So for now wi-fi appears to have retreated from the park and headed back indoors, to cafes and public buildings. But Mr Hughes at BT isn't giving up.

He says the technology is moving forward and the demand for mobile connectivity is growing exponentially. That's obviously true - the question is which technology will triumph.

It could be Wimax - although this "wi-fi on steroids" technology is doing better in the developing world than in places like the UK.

It looks more likely to be new flavour of mobile network, whether it's called 4G or LTE (Long Term Evolution). Users won't really care, as long as they can get online anywhere at a reasonable price.

But it matters for businesses which will want to offer customers a seamless broadband experience at home and on the move. Mobile operators - already offering broadband at home - will believe that they have the most complete wireless technology offering.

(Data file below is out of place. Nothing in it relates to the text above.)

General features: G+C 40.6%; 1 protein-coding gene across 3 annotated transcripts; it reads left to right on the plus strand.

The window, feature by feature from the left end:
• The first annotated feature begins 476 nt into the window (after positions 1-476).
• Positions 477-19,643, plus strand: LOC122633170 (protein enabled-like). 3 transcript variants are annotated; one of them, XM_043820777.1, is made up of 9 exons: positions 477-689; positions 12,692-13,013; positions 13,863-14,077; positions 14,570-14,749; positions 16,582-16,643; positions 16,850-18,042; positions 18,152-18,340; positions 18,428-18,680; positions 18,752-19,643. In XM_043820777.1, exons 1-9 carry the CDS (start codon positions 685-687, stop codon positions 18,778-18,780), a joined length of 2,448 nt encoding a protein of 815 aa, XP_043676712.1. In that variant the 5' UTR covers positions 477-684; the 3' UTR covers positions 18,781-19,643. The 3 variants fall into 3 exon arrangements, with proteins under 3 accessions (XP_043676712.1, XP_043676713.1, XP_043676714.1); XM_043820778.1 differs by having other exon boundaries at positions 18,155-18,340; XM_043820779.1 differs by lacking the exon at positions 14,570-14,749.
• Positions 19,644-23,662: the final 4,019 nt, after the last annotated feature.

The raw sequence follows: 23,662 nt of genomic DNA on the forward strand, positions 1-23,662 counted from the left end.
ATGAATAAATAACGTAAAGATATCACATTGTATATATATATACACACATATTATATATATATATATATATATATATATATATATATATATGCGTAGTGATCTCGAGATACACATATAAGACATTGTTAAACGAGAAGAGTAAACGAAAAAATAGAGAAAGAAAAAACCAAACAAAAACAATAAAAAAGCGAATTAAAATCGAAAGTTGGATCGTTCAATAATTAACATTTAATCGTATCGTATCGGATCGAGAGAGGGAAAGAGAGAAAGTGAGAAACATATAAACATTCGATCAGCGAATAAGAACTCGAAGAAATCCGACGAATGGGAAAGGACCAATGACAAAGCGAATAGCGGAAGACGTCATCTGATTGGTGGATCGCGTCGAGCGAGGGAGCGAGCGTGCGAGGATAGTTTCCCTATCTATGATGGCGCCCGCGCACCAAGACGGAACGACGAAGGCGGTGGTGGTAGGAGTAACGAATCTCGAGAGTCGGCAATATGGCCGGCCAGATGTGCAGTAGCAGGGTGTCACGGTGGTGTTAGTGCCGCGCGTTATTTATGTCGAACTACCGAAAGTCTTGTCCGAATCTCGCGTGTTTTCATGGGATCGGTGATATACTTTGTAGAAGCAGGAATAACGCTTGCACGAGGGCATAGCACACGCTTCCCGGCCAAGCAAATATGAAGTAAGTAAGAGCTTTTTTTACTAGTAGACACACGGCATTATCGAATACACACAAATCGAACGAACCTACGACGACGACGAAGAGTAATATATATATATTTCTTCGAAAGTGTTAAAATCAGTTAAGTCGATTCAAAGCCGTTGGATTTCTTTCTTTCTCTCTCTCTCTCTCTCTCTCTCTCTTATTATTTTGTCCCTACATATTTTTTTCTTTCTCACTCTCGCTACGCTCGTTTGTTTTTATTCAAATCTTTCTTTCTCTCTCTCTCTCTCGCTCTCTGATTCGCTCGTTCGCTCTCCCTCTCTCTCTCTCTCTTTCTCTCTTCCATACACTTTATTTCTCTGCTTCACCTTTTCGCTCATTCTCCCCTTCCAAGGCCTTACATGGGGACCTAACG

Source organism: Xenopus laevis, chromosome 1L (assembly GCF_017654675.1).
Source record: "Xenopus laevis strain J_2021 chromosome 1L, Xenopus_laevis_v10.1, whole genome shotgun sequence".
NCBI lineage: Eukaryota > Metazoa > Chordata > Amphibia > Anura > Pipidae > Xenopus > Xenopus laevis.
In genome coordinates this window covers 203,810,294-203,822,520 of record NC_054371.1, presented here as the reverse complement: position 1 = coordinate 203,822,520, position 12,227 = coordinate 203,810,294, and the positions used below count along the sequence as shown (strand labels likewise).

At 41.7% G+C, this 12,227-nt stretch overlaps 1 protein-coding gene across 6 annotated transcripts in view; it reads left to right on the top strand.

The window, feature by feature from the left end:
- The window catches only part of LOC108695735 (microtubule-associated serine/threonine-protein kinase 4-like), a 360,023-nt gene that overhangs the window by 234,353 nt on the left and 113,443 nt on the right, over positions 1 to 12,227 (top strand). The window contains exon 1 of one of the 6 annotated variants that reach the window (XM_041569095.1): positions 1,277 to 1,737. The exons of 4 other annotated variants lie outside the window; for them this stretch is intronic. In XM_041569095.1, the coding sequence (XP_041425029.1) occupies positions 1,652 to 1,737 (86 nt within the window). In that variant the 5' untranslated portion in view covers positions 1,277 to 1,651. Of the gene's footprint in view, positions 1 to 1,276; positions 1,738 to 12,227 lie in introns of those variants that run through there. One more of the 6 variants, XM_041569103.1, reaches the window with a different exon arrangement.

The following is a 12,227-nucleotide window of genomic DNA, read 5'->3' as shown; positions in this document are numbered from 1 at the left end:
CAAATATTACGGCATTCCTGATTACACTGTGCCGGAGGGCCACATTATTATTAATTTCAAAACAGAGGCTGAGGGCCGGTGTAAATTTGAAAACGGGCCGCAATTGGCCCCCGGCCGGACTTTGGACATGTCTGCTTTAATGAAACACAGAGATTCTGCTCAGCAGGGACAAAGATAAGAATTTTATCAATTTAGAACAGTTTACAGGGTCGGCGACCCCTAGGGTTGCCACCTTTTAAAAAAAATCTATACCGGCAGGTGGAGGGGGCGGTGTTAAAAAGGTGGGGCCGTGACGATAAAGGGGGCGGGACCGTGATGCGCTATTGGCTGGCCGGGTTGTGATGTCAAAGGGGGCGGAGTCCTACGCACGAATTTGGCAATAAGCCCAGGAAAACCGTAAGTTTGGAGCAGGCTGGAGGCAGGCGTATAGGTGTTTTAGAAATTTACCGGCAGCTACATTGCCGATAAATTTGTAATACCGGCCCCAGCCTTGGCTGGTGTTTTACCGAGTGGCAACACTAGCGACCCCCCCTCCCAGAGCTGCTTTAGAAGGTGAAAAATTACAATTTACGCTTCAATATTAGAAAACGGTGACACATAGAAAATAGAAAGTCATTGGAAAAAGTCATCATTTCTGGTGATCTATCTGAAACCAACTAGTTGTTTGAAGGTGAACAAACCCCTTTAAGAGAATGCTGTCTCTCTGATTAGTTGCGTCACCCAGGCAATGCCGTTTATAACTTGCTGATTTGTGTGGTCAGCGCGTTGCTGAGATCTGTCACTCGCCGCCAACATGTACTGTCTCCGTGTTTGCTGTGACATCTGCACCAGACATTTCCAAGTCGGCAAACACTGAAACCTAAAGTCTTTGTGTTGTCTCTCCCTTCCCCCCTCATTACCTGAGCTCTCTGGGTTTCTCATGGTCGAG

BT - which doesn't have its own mobile network - will be wondering whether it's wise to keep on betting on wi-fi as its solution.

Comments

  • Comment number 1.

    Given the poor weather that we get north of the border, outdoor Wi-Fi seems a bit of a waste. Lots of city based establishments such as cafes etc offer free Wi-Fi anyway. Perhaps a simple extension of this so that the each place that offers this recieves some cash back if they extend the range by fitting a router on the outside of their premises? The only time I have ever used the net outdoors other than a quick check on the gps on my friend's smartphone is the odd sunny day when we happened to be sitting in Rottenrow Gardens outside Strathclyde Uni. There we picked up the Uni network and, because we are students, were able to log on to surf the net. However, I would rather see the money invested in the main bradband infrastructure so everyone gets much faster broadband. Despite the image of a tech savy businessman checking his e-mail in the park with a coffee in hand, this situation is mostly a myth. If the 3G infrastructure was improved to allow more users and made cheaper then that would be a more suitable method to pursue.